Models of Police Corruption
selective enforcement or non enforcement – exploitation of discretion
active criminality- bending of rules and outright illegal acts
bribery and extortion- Bribery is initiated by the citizen; extortion initiated by the officer
mooching- receiving free gifts of coffee, cigarettes, meals for acts of favoritism
chiseling – officers demand admission to events or price discounts
shopping – taking small items, such as cigarettes from a store whose door was accidentally left unlocked
shakedown – taking items that belong to prisoner/offender
meat eaters - aggressively mis-use police power for personal gain by demanding bribes, threatening legal action or cooperating with criminals.
grass eaters - accept payoffs when their everyday duties place them in a position to be solicited by the public.
Police and the Law
Due process ensures that a person who is arrested, prosecuted, tried and punished is done so according to criteria established by law.
Due process is of particular concern with respect to police activities such as:
search and seizure, and
Constitutionality, Policing, and the Supreme Court
The relationship of the police to the Constitution is twofold in that the Constitution
(1) grants a power to the states that allows for the existence of police, and
(2) places certain controls on police behavior.
The right of the people to be secure in their persons, houses, papers, and effects, against unreasonable searches and seizures, shall not be violated, and no Warrants shall issue but upon probable cause, supported by Oath or affirmation and particularly describing the place to be searched and the persons or things to be searched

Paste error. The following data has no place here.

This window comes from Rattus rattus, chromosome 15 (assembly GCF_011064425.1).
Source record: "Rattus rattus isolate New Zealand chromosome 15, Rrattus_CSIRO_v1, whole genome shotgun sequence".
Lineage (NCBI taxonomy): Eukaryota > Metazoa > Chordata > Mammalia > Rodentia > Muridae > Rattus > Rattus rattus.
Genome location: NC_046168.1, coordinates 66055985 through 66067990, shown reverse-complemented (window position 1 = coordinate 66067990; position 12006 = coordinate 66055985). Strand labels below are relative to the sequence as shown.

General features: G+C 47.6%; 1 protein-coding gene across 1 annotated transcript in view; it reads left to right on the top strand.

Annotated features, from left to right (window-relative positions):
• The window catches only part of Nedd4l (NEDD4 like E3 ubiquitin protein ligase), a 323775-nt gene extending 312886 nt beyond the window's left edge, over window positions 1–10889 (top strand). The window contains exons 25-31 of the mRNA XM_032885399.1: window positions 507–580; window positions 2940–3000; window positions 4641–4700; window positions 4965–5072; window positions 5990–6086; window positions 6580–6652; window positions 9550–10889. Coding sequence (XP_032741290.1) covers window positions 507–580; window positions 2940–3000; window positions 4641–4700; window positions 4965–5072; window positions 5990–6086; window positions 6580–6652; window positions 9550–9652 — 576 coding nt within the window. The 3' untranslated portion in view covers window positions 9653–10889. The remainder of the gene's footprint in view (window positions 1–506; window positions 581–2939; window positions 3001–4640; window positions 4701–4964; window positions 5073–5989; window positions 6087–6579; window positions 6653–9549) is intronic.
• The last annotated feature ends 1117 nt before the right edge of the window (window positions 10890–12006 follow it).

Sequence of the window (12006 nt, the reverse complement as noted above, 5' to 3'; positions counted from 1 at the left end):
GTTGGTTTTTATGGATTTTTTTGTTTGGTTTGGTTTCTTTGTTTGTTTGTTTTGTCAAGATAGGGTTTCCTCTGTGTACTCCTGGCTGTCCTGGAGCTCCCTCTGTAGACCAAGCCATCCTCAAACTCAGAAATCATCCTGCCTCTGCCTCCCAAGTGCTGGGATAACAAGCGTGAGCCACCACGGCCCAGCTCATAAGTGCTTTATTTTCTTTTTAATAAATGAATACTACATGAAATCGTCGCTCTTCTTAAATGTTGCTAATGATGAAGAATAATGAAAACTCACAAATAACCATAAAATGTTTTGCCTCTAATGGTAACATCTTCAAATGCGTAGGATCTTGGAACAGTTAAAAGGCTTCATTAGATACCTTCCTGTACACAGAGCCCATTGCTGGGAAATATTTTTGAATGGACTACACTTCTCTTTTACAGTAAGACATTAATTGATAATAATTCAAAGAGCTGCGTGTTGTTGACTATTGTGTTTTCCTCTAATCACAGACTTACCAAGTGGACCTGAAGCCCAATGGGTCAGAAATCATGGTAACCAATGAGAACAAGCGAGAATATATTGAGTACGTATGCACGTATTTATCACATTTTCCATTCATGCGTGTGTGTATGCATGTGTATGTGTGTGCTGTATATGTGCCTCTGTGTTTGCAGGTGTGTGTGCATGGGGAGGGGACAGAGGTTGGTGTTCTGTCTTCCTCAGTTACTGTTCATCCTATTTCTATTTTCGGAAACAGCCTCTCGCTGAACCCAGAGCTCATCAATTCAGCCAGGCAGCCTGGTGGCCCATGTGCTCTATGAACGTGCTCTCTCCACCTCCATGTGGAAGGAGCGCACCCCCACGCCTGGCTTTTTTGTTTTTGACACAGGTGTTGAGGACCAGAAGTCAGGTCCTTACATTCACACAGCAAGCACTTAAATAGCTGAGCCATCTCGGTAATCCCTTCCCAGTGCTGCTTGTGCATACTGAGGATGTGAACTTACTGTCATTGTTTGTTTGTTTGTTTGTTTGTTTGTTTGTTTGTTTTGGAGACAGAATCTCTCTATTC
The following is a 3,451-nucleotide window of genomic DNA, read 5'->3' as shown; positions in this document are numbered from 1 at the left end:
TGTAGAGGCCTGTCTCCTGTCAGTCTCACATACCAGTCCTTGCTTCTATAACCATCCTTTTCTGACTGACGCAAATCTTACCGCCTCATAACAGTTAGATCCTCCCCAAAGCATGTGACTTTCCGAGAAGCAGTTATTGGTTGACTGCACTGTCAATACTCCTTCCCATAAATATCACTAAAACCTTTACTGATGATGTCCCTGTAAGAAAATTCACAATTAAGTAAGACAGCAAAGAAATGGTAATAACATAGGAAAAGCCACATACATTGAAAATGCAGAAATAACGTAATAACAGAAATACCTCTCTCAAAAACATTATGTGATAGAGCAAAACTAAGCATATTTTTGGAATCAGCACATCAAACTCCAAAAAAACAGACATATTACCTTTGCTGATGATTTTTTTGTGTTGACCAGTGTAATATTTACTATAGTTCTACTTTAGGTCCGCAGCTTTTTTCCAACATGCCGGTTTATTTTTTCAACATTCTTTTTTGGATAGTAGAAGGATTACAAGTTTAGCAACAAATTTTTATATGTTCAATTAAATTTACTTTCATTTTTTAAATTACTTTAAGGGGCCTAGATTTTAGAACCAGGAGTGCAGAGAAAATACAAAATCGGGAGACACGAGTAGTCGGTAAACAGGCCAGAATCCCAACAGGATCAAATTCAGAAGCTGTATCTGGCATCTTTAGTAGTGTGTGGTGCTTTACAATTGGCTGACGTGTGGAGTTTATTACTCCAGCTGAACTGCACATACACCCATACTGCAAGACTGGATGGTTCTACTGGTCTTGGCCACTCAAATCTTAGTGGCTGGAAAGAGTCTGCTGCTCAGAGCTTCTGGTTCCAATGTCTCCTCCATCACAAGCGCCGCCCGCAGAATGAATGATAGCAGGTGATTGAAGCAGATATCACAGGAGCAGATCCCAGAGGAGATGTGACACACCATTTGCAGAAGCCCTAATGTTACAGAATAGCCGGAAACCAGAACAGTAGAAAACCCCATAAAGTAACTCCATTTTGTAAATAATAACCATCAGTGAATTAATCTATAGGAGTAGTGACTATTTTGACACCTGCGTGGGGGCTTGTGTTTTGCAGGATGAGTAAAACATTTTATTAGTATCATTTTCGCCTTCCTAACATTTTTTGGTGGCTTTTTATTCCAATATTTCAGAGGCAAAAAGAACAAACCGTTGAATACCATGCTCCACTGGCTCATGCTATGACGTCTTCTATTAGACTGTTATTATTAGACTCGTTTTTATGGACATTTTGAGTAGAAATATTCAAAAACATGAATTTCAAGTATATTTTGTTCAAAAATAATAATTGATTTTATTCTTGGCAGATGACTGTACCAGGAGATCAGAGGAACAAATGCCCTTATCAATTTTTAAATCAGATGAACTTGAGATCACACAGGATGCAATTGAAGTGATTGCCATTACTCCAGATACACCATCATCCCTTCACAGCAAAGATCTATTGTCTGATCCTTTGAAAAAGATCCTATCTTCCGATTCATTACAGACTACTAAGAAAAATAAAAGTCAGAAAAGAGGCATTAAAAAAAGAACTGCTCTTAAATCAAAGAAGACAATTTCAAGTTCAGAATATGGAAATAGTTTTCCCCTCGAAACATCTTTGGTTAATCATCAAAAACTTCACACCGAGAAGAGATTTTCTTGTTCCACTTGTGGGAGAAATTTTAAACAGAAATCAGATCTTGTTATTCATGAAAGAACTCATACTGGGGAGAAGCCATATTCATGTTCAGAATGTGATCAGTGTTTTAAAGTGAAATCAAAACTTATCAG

Written document signed by a judge describing the place to be searched and the person or things to be seized.
Search and Seizure
Exclusionary Rule - any evidence obtained as a result of an illegal search or seizure is not admissible in court.
Weeks v. United States (1914) U.S. Supreme Court applied the exclusionary rule to federal prosecutions.
Mapp v Ohio (1961) U.S. Supreme Court applied the exclusionary rule to state prosecutions.
Fifth Amendment- to be free from self-incrimination before police conduct any questioning.
Sixth Amendment - right to counsel for your defense.
Escobedo v. Illinois (1964) – denied right to counsel during interrogation.
Miranda v. Arizona (1966)- police have duty to advise of right to remain silent.
Brewer v. Williams (1977) - “Christian Burial Speech” convicted but over turned because of psychological coercion
Nix v. Williams (1984) rehearing of Brewer case statement was admissible because of inevitable discovery rule.
There are some significant exceptions to the search warrant requirement of the Fourth Amendment. They include:
Searches incident to a lawful arrest
Searches Incident to a Lawful Arrest
The legality of this search depends on the lawfulness of the arrest.
The Search is made to protect officers from danger and to secure evidence.
The search must take place immediately following the arrest, and
the police may search only the suspect and the area within the suspect’s immediate control.
Stop and Frisk
The detaining of a person by a police officer for the purpose of investigating criminal activity and associated with the frisk of a person’s body surface and outer clothing to uncover weapons or other criminal activity.
Terry v. Ohio (1968)
1993 Minnesota v Dickerson (plain-feel)
If a police officer has probable cause to believe that a vehicle contains drugs, a weapon, or evidence of a crime, the car may be stopped and searched.
The contraband may be seized and the occupant arrested.
Carroll v US (1925)
Police officers may undertake warrantless searches when the person in control of the area or object voluntarily consents to the search.
If the evidence is in plain view, a search a and seizure may be conducted without a warrant.
Officers may search open fields that are fenced in but otherwise open to view.
The US Supreme Court distinguished between the privacy granted persons in their own home or its adjacent grounds (curtilage) and a field.